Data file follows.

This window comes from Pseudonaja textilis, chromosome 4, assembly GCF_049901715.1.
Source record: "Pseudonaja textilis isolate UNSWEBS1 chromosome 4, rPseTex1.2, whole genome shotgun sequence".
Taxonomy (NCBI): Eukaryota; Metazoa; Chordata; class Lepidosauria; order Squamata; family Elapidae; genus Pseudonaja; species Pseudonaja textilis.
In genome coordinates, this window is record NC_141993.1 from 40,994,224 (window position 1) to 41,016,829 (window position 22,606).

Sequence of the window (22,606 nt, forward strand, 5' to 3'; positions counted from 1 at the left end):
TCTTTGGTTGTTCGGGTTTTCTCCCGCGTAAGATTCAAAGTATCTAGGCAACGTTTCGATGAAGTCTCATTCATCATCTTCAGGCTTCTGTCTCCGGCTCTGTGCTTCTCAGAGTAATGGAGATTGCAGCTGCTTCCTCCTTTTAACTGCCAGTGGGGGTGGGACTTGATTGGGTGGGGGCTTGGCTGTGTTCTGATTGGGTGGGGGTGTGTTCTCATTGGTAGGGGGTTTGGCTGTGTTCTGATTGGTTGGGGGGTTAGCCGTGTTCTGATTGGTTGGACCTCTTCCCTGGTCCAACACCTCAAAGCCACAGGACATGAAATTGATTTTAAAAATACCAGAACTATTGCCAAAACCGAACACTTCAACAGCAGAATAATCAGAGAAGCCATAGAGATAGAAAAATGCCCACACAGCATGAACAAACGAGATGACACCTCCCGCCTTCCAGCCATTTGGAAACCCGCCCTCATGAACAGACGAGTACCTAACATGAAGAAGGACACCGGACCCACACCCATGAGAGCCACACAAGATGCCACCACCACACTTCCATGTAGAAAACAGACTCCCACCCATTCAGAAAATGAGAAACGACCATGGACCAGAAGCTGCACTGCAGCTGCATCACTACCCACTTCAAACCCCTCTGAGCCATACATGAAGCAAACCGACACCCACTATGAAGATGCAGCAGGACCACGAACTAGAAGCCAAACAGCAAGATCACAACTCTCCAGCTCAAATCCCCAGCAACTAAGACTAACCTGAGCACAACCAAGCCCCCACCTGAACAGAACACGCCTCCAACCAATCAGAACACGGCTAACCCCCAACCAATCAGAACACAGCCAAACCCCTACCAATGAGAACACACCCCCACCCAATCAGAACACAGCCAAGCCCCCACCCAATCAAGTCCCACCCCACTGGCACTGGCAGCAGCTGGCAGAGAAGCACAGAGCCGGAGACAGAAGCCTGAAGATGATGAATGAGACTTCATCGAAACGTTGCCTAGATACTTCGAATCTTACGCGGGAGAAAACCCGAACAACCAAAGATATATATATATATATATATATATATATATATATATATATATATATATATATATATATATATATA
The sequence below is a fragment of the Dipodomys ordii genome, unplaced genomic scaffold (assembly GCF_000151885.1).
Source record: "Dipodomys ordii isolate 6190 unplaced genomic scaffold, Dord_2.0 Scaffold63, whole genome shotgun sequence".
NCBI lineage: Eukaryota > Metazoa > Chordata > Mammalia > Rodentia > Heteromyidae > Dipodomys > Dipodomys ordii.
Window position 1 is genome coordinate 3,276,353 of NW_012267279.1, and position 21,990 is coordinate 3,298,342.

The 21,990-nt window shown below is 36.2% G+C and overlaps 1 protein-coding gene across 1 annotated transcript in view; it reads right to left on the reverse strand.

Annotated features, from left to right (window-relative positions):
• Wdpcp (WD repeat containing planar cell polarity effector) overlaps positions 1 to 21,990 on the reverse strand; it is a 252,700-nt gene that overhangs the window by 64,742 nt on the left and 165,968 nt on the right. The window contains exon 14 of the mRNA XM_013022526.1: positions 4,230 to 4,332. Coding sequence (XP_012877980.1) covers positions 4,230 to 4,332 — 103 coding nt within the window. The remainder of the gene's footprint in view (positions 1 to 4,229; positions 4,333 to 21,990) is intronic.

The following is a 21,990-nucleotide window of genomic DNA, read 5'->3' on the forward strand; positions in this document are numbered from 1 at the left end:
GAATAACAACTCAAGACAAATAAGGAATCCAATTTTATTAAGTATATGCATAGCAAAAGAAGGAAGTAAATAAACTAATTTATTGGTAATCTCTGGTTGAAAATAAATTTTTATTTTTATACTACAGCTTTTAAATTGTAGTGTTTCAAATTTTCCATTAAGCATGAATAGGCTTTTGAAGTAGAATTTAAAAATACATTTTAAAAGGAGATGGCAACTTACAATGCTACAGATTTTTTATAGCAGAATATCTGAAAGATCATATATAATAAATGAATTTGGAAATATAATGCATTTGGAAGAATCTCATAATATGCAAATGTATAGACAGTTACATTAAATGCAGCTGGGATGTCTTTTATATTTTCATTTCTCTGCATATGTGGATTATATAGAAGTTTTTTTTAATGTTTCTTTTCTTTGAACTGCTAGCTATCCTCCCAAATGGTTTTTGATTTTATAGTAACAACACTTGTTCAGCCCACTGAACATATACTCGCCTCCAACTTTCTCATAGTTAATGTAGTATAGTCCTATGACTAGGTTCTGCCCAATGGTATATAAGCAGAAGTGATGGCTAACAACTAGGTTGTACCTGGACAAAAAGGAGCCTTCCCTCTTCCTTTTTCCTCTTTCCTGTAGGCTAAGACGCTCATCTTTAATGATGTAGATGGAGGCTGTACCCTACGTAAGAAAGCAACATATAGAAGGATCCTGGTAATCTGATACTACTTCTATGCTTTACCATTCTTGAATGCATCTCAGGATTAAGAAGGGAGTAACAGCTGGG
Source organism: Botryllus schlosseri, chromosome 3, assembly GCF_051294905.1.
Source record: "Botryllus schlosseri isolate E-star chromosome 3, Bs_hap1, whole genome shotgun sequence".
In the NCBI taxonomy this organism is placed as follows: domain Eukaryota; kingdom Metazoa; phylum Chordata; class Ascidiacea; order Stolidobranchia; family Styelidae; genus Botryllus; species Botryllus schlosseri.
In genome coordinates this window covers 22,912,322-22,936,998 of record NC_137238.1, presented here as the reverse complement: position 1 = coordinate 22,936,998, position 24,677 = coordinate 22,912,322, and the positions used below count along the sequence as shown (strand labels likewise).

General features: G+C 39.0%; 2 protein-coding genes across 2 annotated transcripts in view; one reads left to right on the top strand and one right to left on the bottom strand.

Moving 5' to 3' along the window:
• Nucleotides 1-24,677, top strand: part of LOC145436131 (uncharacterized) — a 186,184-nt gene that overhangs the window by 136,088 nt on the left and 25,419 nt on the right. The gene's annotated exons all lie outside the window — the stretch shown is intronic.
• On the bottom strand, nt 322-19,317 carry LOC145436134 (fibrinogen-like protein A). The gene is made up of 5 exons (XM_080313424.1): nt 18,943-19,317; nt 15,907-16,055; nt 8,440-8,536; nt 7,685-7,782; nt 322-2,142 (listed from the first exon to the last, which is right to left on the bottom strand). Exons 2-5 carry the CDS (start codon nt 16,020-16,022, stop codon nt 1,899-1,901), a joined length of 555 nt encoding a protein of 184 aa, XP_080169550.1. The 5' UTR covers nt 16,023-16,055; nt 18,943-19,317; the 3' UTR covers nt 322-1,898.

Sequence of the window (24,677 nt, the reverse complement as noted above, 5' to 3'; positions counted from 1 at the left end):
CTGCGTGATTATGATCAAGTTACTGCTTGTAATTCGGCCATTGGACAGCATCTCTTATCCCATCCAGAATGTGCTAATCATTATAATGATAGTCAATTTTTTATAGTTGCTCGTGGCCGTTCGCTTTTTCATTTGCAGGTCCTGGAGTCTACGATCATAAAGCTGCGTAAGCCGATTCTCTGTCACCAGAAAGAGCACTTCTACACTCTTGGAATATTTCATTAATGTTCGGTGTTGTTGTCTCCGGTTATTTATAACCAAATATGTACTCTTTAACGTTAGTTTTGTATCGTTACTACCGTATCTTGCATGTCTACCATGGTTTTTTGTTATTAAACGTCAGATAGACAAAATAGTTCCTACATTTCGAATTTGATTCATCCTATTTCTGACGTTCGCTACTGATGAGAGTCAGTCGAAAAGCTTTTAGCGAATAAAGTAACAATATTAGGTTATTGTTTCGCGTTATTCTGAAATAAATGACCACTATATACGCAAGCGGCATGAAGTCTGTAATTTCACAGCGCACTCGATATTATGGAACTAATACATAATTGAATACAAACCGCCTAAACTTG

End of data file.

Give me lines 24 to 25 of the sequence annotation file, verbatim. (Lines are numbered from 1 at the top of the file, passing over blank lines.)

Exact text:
Sequence of the window (24,677 nt, the reverse complement as noted above, 5' to 3'; positions counted from 1 at the left end):
CTGCGTGATTATGATCAAGTTACTGCTTGTAATTCGGCCATTGGACAGCATCTCTTATCCCATCCAGAATGTGCTAATCATTATAATGATAGTCAATTTTTTATAGTTGCTCGTGGCCGTTCGCTTTTTCATTTGCAGGTCCTGGAGTCTACGATCATAAAGCTGCGTAAGCCGATTCTCTGTCACCAGAAAGAGCACTTCTACACTCTTGGAATATTTCATTAATGTTCGGTGTTGTTGTCTCCGGTTATTTATAACCAAATATGTACTCTTTAACGTTAGTTTTGTATCGTTACTACCGTATCTTGCATGTCTACCATGGTTTTTTGTTATTAAACGTCAGATAGACAAAATAGTTCCTACATTTCGAATTTGATTCATCCTATTTCTGACGTTCGCTACTGATGAGAGTCAGTCGAAAAGCTTTTAGCGAATAAAGTAACAATATTAGGTTATTGTTTCGCGTTATTCTGAAATAAATGACCACTATATACGCAAGCGGCATGAAGTCTGTAATTTCACAGCGCACTCGATATTATGGAACTAATACATAATTGAATACAAACCGCCTAAACTTG